Prior to "Bram Stoker's Dracula" most were willing to brush clumps of cigarette ash off of cardigan sweaters and, at most, bail a lover out of jail. After, we seemed more inclined to run towards danger, rather than away from it. Straight up murder was no longer a deal-breaker. And the lack of a pulse was no deterrent to pledging our undying love.

At the center of Stoker's research when writing "Dracula," was a Romanian warlord named Vlad III who went by many other names: Vlad the Impaler, Vlad Dracula and also Voivode of Wallachia. As Stoker's great grand-nephew, Dacre, detailed in his article for Time, Stoker's notes contained many entries in which the author attempted to narrow down how it came to be that a real-life man was associated with names that had such devilish connotations.

"Dracula in Wallachian language means DEVIL," Stoker wrote in his journal. "Wallachians were accustomed to give it as a surname to any person who rendered himself conspicuous either by courage, cruel actions, or cunning." 

Writing these words into my article now, I can feel my skin warming and my heart begin to quicken. Not because the thought of a warlord called DEVIL who cut off the heads of his victims, put them on stakes and used those stakes to decorate his property makes me afraid. On the contrary. Because I was born in 1977, thus placing me in high school smack dab in the center of the "killers are sexy" Renaissance of the early '90s, I'm hardwired to find this all extremely attractive. I'm sorry, youth, but Robert Pattinson's Edward Cullen has nothing on young Gary Oldman as Dracula. I'm gay as a valentine and I'd still kiss that man, with tongue, right this very second. But only as Dracula. Top hat and goofy tinted glasses and all. That handsome devil.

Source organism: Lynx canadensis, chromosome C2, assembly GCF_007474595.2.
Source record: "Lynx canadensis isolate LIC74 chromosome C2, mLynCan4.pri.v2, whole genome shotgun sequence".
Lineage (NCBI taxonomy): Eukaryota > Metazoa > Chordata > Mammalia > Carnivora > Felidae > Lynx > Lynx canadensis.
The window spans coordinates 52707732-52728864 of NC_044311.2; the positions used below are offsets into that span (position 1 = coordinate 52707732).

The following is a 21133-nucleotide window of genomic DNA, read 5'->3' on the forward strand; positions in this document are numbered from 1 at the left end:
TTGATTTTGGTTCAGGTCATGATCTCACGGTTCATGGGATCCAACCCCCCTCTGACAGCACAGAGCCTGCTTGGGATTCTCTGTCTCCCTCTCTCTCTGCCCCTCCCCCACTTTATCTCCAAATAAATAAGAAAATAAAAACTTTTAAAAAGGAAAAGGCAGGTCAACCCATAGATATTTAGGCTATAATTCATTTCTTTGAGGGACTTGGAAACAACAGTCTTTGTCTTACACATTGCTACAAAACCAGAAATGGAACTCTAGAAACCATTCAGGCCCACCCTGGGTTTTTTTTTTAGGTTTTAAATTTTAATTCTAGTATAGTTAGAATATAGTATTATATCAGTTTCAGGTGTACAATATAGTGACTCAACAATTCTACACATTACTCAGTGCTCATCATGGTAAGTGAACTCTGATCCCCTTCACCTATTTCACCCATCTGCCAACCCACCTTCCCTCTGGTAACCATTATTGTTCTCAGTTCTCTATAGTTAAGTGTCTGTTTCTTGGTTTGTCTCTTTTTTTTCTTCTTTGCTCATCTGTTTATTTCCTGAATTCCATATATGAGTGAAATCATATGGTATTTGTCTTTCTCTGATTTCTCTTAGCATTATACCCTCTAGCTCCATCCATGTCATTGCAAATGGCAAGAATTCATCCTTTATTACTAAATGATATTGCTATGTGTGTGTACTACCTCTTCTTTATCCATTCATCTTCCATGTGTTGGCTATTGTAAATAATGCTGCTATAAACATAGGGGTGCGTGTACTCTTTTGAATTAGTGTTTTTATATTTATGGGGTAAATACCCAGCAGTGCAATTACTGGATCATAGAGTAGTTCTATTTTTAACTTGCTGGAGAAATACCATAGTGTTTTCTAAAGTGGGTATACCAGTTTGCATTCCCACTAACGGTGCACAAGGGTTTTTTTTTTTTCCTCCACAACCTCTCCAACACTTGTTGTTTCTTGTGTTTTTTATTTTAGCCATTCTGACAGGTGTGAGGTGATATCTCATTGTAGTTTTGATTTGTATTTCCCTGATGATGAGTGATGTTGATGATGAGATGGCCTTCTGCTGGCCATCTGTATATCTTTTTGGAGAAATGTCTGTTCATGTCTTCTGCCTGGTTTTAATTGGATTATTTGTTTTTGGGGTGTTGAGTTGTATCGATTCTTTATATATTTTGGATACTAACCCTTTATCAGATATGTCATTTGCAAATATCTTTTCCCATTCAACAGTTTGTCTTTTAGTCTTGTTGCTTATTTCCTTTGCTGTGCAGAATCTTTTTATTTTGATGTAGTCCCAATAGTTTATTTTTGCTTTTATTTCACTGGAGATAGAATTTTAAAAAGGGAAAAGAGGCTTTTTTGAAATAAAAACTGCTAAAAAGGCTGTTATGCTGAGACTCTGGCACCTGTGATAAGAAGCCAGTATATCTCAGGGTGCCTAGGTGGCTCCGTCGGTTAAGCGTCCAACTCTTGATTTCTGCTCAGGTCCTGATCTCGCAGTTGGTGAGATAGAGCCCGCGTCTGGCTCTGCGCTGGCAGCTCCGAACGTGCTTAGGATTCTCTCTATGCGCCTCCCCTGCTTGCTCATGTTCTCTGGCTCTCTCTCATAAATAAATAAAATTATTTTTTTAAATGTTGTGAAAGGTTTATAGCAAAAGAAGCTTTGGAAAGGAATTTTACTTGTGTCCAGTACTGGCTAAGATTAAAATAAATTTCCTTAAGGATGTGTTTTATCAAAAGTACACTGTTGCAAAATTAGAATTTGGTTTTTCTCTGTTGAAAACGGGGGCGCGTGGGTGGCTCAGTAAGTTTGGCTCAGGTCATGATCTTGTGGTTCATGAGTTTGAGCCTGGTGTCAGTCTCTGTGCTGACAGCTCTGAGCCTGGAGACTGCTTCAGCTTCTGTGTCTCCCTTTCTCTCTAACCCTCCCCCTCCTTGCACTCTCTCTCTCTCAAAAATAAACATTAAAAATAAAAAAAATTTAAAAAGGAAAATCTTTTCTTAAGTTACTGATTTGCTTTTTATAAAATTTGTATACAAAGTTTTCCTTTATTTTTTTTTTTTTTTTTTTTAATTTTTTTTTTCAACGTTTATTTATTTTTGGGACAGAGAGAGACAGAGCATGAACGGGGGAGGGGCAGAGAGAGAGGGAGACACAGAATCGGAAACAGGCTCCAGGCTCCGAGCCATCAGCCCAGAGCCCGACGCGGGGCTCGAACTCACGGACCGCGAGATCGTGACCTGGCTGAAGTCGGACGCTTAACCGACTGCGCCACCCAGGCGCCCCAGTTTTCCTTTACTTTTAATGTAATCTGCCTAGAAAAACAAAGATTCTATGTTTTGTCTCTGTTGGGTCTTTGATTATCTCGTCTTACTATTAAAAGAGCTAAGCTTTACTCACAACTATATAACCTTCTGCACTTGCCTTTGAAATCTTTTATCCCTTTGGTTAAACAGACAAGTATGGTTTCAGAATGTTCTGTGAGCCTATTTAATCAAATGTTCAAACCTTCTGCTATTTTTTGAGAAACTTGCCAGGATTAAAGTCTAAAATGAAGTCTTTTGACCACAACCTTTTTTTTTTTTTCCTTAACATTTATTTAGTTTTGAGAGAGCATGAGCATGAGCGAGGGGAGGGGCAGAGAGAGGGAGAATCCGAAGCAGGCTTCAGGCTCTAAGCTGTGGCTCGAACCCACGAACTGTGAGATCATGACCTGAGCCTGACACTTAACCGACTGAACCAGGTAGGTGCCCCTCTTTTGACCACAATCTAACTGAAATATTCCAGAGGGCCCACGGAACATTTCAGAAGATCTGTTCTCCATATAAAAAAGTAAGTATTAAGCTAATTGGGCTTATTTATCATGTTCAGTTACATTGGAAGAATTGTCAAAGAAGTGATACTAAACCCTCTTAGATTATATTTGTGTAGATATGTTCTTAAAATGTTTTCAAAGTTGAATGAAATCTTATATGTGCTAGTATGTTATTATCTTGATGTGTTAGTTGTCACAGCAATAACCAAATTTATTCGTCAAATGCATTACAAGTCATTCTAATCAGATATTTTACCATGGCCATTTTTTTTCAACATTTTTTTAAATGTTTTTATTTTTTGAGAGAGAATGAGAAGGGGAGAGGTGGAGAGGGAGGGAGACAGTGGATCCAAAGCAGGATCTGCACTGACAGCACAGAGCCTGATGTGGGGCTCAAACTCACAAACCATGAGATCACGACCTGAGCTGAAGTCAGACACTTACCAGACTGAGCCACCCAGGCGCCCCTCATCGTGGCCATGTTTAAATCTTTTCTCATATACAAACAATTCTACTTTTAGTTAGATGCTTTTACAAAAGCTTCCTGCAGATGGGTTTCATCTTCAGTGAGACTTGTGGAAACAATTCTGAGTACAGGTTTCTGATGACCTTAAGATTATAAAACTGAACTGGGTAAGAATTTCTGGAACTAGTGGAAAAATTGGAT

This movie taught us that not even death could stop love, and we've been chasing that feeling ever since.

To celebrate the 30th anniversary of "Bram Stoker's Dracula," Sony Pictures Home Entertainment released a Steelbook 4K Ultra HD package containing hours of extras. In one featurette titled "The Blood Is the Life: The Making of Bram Stoker's Dracula," Oldman talks about his portrayal of the character saying, "I tried to play him more like Raphael, like a fallen angel." And he achieved that. With his soft, long brown hair and mournful eyes delivering lines through tears like, "I've crossed oceans of time to find you," and "See me now," it's easy to understand how Ryder as Mina could tell him, "I love you. Oh, God forgive me, I do." This movie taught us that not even death could stop love, and we've been chasing that feeling ever since.